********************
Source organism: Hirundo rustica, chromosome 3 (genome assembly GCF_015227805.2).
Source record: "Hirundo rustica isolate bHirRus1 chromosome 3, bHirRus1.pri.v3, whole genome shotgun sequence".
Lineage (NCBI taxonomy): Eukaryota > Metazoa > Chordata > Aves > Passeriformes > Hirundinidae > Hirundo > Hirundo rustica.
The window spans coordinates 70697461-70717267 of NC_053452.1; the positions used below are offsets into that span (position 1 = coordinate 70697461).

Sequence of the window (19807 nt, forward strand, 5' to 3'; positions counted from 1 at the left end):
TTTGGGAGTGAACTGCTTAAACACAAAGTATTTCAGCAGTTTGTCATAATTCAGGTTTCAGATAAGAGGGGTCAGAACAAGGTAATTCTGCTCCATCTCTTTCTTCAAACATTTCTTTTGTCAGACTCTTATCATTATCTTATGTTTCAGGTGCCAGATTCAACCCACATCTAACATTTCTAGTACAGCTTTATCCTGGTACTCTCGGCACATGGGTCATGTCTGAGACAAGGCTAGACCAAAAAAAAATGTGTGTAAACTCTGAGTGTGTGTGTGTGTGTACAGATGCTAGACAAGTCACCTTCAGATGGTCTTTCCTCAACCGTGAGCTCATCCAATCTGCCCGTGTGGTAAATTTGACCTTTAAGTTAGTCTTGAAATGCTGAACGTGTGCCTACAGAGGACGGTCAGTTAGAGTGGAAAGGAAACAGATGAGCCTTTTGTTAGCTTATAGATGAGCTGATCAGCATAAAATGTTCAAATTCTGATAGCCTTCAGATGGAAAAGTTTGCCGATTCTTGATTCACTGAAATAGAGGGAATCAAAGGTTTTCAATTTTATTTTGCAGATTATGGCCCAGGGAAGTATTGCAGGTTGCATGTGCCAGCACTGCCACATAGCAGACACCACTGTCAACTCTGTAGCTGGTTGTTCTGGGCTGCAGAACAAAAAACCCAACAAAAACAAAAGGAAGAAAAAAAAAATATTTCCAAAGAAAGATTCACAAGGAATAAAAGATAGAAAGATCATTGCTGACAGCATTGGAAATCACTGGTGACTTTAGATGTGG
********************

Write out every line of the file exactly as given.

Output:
Source organism: Hirundo rustica, chromosome 3 (genome assembly GCF_015227805.2).
Source record: "Hirundo rustica isolate bHirRus1 chromosome 3, bHirRus1.pri.v3, whole genome shotgun sequence".
Lineage (NCBI taxonomy): Eukaryota > Metazoa > Chordata > Aves > Passeriformes > Hirundinidae > Hirundo > Hirundo rustica.
The window spans coordinates 70697461-70717267 of NC_053452.1; the positions used below are offsets into that span (position 1 = coordinate 70697461).

Sequence of the window (19807 nt, forward strand, 5' to 3'; positions counted from 1 at the left end):
TTTGGGAGTGAACTGCTTAAACACAAAGTATTTCAGCAGTTTGTCATAATTCAGGTTTCAGATAAGAGGGGTCAGAACAAGGTAATTCTGCTCCATCTCTTTCTTCAAACATTTCTTTTGTCAGACTCTTATCATTATCTTATGTTTCAGGTGCCAGATTCAACCCACATCTAACATTTCTAGTACAGCTTTATCCTGGTACTCTCGGCACATGGGTCATGTCTGAGACAAGGCTAGACCAAAAAAAAATGTGTGTAAACTCTGAGTGTGTGTGTGTGTGTACAGATGCTAGACAAGTCACCTTCAGATGGTCTTTCCTCAACCGTGAGCTCATCCAATCTGCCCGTGTGGTAAATTTGACCTTTAAGTTAGTCTTGAAATGCTGAACGTGTGCCTACAGAGGACGGTCAGTTAGAGTGGAAAGGAAACAGATGAGCCTTTTGTTAGCTTATAGATGAGCTGATCAGCATAAAATGTTCAAATTCTGATAGCCTTCAGATGGAAAAGTTTGCCGATTCTTGATTCACTGAAATAGAGGGAATCAAAGGTTTTCAATTTTATTTTGCAGATTATGGCCCAGGGAAGTATTGCAGGTTGCATGTGCCAGCACTGCCACATAGCAGACACCACTGTCAACTCTGTAGCTGGTTGTTCTGGGCTGCAGAACAAAAAACCCAACAAAAACAAAAGGAAGAAAAAAAAAATATTTCCAAAGAAAGATTCACAAGGAATAAAAGATAGAAAGATCATTGCTGACAGCATTGGAAATCACTGGTGACTTTAGATGTGG